Skip Navigation

Incorporating Informational Text: Article of the Week

Life Skills:

  • Thinking & Reasoning
  • Communication
  • Social & Civic Responsibility

Curriculum Tie:

Time Frame:
1 class period that runs 45 minutes.

Group Size:
Small Groups


 

Summary:
Students build their knowledge base and learn to read and summarize informational texts.

Main Curriculum Tie:
English Language Arts Grade 9-10Reading: Informational Text Standard 1
Cite strong and thorough textual evidence to support analysis of what the text says explicitly as well as inferences drawn from the text.

Materials:
Informational articles, textbooks, expository essays

Attachments

Background For Teachers:
Students need to learn how to read and discuss informational texts. Tying informational texts with literary texts allows students to make critical connections between the "real" and literary world.

Student Prior Knowledge:
Students need to learn and understand how to be effective listeners in discussions. They also need to be able listen to diverse opinions.

Intended Learning Outcomes:
Students will be able to read and summarize informational text, identify key details from surprising details, and recognize the main ideas/concepts presented in articles. They will also be able to listen, take notes, and discuss the issues presented in informational texts with a small group.

Instructional Procedures:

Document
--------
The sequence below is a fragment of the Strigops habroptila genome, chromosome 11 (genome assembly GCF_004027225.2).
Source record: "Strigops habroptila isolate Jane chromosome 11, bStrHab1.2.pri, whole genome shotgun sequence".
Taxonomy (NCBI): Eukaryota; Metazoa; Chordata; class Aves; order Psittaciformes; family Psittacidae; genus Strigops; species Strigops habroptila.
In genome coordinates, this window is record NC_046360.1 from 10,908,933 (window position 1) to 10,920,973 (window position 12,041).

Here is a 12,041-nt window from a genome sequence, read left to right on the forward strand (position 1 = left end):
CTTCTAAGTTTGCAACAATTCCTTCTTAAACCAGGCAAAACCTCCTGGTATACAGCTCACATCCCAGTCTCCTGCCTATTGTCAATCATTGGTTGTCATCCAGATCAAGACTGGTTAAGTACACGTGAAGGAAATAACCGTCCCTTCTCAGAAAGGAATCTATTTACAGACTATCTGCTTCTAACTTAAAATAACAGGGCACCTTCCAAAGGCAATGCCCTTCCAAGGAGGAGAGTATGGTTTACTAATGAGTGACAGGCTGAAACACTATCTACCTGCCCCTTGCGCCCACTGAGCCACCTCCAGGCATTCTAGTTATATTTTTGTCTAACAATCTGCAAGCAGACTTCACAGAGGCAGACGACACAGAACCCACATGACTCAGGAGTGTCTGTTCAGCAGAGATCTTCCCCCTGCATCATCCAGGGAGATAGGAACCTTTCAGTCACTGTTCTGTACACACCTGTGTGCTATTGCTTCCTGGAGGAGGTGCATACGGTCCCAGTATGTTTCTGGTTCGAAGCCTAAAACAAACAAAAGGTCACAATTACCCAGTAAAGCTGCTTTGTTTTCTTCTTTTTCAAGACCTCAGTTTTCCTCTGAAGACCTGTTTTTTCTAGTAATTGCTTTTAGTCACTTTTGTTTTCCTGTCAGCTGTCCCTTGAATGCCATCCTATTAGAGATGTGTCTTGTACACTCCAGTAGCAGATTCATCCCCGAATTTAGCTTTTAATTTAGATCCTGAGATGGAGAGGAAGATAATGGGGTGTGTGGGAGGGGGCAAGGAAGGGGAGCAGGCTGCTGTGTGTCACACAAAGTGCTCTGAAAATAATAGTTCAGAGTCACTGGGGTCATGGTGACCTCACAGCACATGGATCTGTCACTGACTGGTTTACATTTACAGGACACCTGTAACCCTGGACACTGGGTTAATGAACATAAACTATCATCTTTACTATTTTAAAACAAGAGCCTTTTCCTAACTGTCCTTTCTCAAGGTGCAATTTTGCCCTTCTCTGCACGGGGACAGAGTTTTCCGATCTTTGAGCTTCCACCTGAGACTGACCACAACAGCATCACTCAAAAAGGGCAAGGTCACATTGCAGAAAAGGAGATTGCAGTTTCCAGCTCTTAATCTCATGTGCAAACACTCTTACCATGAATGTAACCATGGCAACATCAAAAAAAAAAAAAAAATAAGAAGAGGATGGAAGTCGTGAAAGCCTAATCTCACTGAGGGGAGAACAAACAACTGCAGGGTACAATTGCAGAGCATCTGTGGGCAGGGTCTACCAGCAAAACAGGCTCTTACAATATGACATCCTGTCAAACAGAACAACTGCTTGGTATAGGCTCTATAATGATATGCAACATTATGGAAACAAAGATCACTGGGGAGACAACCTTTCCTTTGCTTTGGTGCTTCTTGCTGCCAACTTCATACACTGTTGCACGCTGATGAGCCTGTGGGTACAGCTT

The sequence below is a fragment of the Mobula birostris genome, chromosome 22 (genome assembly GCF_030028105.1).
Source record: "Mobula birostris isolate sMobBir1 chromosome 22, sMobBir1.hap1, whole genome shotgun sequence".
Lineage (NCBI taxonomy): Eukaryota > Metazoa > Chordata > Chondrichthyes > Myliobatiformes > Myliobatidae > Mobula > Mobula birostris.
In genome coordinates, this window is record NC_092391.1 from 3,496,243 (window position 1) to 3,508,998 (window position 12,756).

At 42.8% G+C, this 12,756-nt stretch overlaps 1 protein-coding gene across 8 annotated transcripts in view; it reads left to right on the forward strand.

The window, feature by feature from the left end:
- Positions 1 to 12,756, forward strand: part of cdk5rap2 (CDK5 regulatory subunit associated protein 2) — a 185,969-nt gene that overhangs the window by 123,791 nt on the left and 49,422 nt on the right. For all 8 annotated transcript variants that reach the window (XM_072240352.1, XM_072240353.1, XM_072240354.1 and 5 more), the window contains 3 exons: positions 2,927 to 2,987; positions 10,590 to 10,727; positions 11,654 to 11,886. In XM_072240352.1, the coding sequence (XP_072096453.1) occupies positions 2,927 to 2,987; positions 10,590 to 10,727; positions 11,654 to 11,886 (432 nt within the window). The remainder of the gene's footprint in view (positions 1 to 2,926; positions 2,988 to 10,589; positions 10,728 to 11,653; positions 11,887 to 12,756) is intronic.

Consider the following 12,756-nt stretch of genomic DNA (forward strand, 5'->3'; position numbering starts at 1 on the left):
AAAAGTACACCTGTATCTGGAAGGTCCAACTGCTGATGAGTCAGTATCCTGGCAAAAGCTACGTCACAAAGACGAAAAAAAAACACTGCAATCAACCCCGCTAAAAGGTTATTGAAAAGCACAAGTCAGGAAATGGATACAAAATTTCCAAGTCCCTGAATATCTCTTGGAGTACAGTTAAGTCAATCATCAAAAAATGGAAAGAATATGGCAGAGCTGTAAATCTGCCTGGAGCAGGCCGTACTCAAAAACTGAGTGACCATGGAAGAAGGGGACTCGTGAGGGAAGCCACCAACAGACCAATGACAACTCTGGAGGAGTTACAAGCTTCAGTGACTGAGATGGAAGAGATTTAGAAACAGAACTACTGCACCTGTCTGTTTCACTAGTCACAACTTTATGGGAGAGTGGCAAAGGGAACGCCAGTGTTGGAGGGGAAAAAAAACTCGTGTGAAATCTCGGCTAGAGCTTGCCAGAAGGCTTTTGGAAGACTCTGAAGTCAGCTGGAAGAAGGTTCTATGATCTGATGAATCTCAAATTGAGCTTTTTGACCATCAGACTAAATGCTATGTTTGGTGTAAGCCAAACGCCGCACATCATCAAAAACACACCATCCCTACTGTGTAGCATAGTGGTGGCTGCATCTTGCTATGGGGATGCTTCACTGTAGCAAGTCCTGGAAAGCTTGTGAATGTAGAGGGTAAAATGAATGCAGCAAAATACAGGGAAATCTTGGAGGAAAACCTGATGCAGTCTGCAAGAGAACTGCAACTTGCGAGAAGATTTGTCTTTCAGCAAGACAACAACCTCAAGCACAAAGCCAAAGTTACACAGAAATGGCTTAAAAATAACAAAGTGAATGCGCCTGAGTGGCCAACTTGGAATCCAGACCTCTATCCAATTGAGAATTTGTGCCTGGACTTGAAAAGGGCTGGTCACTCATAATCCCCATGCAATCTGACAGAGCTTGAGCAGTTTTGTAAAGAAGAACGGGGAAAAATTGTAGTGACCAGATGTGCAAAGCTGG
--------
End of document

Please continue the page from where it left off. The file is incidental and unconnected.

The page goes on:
1. Students are assigned an informational reading piece to read and annotate.
    Please note: Assigning an informational text to read every other week works best for the discussion strategy.
  2. Using the article of the week discussion grid, in groups of 3 or 4, using the annotated articles, students share key details, surprising information, things they read that were confusing,and the WWWWWH of the article.
  3. The students take turns in their groups (everyone gets to be the scribe and take notes while another group member shares by writing notes on the grid for each individual group member. Other group members listen actively).
  4. Following the discussion, group members discuss and write their answer to the thinking question at the bottom of the discussion grid.

Assessment Plan:
Teachers can assess the ability of groups to work together, the quality of the notes, and the depth of thinking following the discussion of the article.

Rubric:

Bibliography:
Gallagher, Kelly. Readicide: How Schools Are Killing Reading and What You Can Do About It. Portland: Stenhouse, 2009. 47-50

Author:
KIM RATHKE

Created Date :
May 22 2013 09:26 AM

 14929